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Effectiveness of 20 years of conservation investments in protecting orangutans

Effectiveness of 20 years of conservation investments in protecting orangutans

Santika, Truly ORCID: 0000-0002-3125-9467, Sherman, Julie, Voigt, Maria, Ancrenaz, Marc, Wich, Serge A., Wilson, Kerrie A., Possingham, Hugh, Massingham, Emily, Seaman, Dave J.I., Ashbury, Alison M., Azvi, Taufiq S., Banes, Graham L., Barrow, Elizabeth J., Burslem, David F.R.P., Delgado, Robert A., Erman, Andi, Fredriksson, Gabriella, Goossens, Benoit, Houghton, Max, Indrawan, Tito P., Jaya, Ricko L., Kanamori, Tomoko, Knott, Cheryl D., Leiman, Ashley, Liswanto, Darmawan, Mach, Martin, Marshall, Andrew J., Martin, Julien G.A., Midora, Lelyana, Miller, Adam, Milne, Sol, Morgans, Courtney, Nardiyono, Nardiyono, Perwitasari-Farajallah, Dyah, Priatna, Dolly, Risch, Robert, Riyadi, Galuh M., Russon, Anne, Sembiring, Juhardi, Setiawan, Endro, Sidiq, Mohammad, Simon, Donna, Spehar, Stephanie, Struebig, Matthew J., Sumardi, Ibrahim, Tjiu, Albertus, Wahyudi, Rizki, Yanuar, Achmad and Meijaard, Erik (2022) Effectiveness of 20 years of conservation investments in protecting orangutans. Current Biology, 32 (8). pp. 1754-1763. ISSN 0960-9822 (Print), 1879-0445 (Online) (doi:https://doi.org/10.1016/j.cub.2022.02.051)

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Abstract

Conservation strategies are rarely systematically evaluated, which reduces transparency, hinders the cost-effective deployment of resources, and hides what works best in different contexts. Using data on the iconic and critically endangered orangutan (Pongo spp.), we developed a novel spatiotemporal framework for evaluating conservation investments. We show that around USD 1 billion was invested between 2000 and 2019 into orangutan conservation by governments, non-governmental organizations, companies and communities. Broken down by allocation to different conservation strategies, we find that habitat protection, patrolling and public outreach had the greatest return-on-investment for maintaining orangutan populations. Given variability in threats, land-use opportunity costs, and baseline remunerations in different regions, there were differential benefits-per-dollar invested across conservation activities and regions. We show that, while challenging from a data and analysis perspective, it is possible to fully understand the relationships between conservation investments and outcomes, and the external factors that influence these outcomes. Such analyses can provide improved guidance towards more effective biodiversity conservation. Insights into the spatiotemporal interplays between the costs and benefits driving effectiveness can inform decisions about the most suitable orangutan conservation strategies for halting population declines. While our study focuses on the three extant orangutan species of Sumatra and Borneo, our findings have broad application for evidence-based conservation science and practice worldwide.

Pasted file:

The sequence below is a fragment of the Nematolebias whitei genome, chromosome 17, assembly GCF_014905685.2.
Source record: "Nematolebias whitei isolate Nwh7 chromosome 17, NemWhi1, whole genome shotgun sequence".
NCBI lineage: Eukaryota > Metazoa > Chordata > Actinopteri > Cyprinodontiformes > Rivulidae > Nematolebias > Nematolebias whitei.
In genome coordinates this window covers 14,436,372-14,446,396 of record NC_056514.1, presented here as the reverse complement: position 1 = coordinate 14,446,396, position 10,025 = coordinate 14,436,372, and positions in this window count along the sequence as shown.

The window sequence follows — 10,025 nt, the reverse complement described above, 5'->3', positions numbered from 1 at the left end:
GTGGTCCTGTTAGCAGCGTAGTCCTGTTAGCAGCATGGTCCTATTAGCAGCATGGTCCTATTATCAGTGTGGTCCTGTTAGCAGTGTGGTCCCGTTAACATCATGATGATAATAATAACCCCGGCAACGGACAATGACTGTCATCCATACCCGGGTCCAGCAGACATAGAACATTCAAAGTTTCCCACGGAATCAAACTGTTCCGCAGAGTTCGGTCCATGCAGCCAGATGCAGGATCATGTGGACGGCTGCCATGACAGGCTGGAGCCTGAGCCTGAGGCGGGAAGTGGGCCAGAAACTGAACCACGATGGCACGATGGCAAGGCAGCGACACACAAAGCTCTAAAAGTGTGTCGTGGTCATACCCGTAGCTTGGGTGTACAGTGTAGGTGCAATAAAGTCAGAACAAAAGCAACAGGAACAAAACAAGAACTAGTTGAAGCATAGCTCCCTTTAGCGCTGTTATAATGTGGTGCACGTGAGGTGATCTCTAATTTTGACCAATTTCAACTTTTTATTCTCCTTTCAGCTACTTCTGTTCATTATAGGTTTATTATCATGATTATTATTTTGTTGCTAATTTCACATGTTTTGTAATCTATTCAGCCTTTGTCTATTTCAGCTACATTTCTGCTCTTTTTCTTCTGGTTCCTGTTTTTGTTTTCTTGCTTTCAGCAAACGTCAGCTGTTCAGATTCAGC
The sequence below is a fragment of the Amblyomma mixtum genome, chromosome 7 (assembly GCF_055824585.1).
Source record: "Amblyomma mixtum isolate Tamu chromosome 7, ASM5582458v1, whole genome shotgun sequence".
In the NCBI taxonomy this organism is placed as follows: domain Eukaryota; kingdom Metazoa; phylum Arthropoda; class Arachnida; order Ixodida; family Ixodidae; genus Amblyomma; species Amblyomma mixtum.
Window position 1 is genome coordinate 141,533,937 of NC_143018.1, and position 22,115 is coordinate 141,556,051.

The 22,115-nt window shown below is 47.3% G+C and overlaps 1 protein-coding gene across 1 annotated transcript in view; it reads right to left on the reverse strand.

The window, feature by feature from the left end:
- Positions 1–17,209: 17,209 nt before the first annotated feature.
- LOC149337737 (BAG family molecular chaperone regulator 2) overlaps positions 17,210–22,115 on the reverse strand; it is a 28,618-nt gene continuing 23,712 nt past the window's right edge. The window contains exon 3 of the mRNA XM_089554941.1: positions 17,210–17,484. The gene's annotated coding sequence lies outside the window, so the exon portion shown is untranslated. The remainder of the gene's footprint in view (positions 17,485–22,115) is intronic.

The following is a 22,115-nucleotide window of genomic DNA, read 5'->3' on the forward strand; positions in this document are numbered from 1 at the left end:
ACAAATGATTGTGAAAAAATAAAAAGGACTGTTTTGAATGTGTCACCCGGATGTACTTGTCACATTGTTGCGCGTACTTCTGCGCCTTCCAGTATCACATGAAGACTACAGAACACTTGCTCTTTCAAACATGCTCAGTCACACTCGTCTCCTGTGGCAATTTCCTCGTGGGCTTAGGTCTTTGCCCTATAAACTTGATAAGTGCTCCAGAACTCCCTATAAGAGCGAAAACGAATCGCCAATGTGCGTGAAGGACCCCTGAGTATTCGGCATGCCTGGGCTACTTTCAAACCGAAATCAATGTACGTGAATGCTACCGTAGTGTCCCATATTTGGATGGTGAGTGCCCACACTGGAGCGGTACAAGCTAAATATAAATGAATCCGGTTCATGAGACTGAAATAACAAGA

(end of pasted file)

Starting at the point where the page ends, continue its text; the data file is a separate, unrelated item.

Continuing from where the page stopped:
Item Type: Article
Uncontrolled Keywords: biodiversity; conservation finance; evidence-based conservation; great apes; impact assessment; Indonesia; Malaysia; orangutan; pongo; tropical forest
Subjects: G Geography. Anthropology. Recreation > GE Environmental Sciences
H Social Sciences > HD Industries. Land use. Labor > HD61 Risk Management
S Agriculture > SF Animal culture
Faculty / School / Research Centre / Research Group: Faculty of Engineering & Science
Faculty of Engineering & Science > Natural Resources Institute
Faculty of Engineering & Science > Natural Resources Institute > Agriculture, Health & Environment Department
Last Modified: 29 Apr 2022 10:58
URI: http://gala.gre.ac.uk/id/eprint/35410

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